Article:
Somoza Presides Over Impressive Clinical Trials Operation

If you come around the curve on Jefferson Avenue too quickly, you’re likely to miss it: an anonymous building just beyond the fringe of the UC medical campus that is home to one of the most extensive and successful clinical trials research centers in the nation.

Presiding over it all is a professor in the department of psychiatry and behavioral neuroscience who 50 years ago was spending the summer hitchhiking highways and hopping freight trains with his brother before settling down to launch a distinguished academic career that has been spent almost entirely at the UC College of Medicine and its affiliates.

"I was seriously considering joining the Marines,” recalls Eugene "Gene” Somoza, MD, PhD, of the period following his graduation from the University of Chicago with a degree in physics. "But by the time I got back home, I figured I’d had as much adventure as I needed.”

Nowadays, the sense of adventure comes from Somoza’s involvement in substance abuse clinical trials at the Cincinnati Addiction Research Center (CinARC), which he has directed since its founding in 1995. (Theresa Winhusen, PhD, serves as associate director.) With offices in a building known as the Ice House (one of its former uses), CinARC conducts clinical trials in the Cincinnati and Dayton areas—the majority of them pharmacological trials for cocaine dependence.

In addition, CinARC established the Ohio Valley Node of the National Institute on Drug Abuse’s (NIDA) Clinical Trials Network (CTN), which was created in 1999 as a partnership between community treatment providers and academic research centers.

The Ohio Valley Node, one of 13 nodes in the CTN, began in 2000 with six substance abuse community treatment programs in Ohio and three neighboring states. It now comprises 23 treatment programs in 15 states and is the largest CTN node.

"With our geographical, ethnic and cultural diversity—including three Native American tribes—we’re almost the perfect site,” Somoza says. "Take methamphetamine, for example. There is hardly any meth abuse in Cincinnati, but Iowa’s full of it. So we can pick a treatment site there to work with.

"We also did a study on prescription opiate abuse. Our site in Indiana (East Indiana Treatment Center in Lawrenceburg) happens to be the biggest methadone maintenance clinic in the country, so we were far and away the highest recruiters. With so many treatment programs to choose from, we can usually find one that is a good fit for almost any clinical trial that comes up.”

All of this research, with Somoza as the principal investigator, adds up to some impressive funding numbers. Over the 10-year period from Jan. 1, 2001, to Dec. 31, 2010, Somoza received over $36 million in National Institutes of Health (NIH) funding. (NIDA is an arm of the NIH.) During the most recent year for which data are available, CinARC was in the top 3 percent of NIH finding.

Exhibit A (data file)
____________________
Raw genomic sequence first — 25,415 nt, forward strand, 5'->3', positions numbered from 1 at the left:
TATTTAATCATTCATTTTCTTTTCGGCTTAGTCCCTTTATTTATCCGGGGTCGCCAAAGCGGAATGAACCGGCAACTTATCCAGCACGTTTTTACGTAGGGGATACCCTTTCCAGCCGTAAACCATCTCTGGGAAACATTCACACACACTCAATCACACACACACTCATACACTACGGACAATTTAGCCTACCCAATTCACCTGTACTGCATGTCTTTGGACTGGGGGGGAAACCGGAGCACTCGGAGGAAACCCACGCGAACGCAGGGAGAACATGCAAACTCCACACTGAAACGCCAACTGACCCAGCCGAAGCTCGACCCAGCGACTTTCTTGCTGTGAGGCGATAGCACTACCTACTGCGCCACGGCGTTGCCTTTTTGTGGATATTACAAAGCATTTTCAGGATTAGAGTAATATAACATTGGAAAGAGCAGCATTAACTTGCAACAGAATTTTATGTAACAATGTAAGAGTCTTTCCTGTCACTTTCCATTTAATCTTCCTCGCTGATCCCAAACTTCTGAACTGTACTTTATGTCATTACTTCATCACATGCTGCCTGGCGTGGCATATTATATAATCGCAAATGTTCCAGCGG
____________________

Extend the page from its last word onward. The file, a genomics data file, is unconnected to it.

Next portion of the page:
The Ohio Valley Node has been continuously funded by the NIH since its inception and in September 2010 this CTN grant was renewed by NIDA for an additional five years. The grant is not funded for a fixed amount; instead, funding depends on the activities of the node during the granting period. However, past experience indicates that the Ohio Valley Node is likely to receive $12 million to $14 million for its CTN-related activities during the five-year period of the current grant.

While Somoza modestly uses phrases like "largely luck” and "right place at the right time” when asked about his funding success, a more comprehensive explanation would give credit to the Ohio Valley Node’s experienced scientific leadership, its ability to provide a variety of treatment programs as candidates for studies, a large patient population from which to recruit participants, expertise in all aspects of clinical trial management and strong support from CinARC’s researchers for the site study staff—even when the site is located as far away as North Dakota.

"Dr. Somoza has been an international leader in the development of treatments for addictions,” says Stephen Strakowski, MD, Stanley and Mickey Kaplan Professor and Chair of psychiatry and behavioral neuroscience and senior associate dean for research. "His outstanding work is widely recognized and puts the University of Cincinnati at the very top of this field. With over a decade of large grants brought into UC, his leadership and expertise, he is truly one of the university’s best faculty and real gems.”

So who better to ask than Somoza: With all the resources pitted against it, will society ever conquer cocaine addiction?

"That’s a hard nut to crack,” he says. "You can say the same thing about high blood pressure, or diabetes. We know how to treat it, but we can’t cure it. And that’s what’s going on in substance abuse.

"We’re understanding it better every day. We’re certainly getting better treatments now,” he adds, pointing to a current NIH-funded study on a cocaine vaccine and a recently completed phase-3 clinical trial with Titan Pharmaceuticals for implantable rods imbued with buprenorphine as treatment for opiate addiction. (The rods last six months, as opposed to methadone’s daily maintenance dose.)

"What I’m hoping for,” says Somoza,” is we can make the switchover from putting addicts in jail to putting them in treatment.

"As state governments try to balance their budgets, it’s a good time to point out that while putting someone in prison costs $28,000 a year, it doesn’t cost nearly that much to treat them. Treatment would be a much better option for both the state and the individual.”

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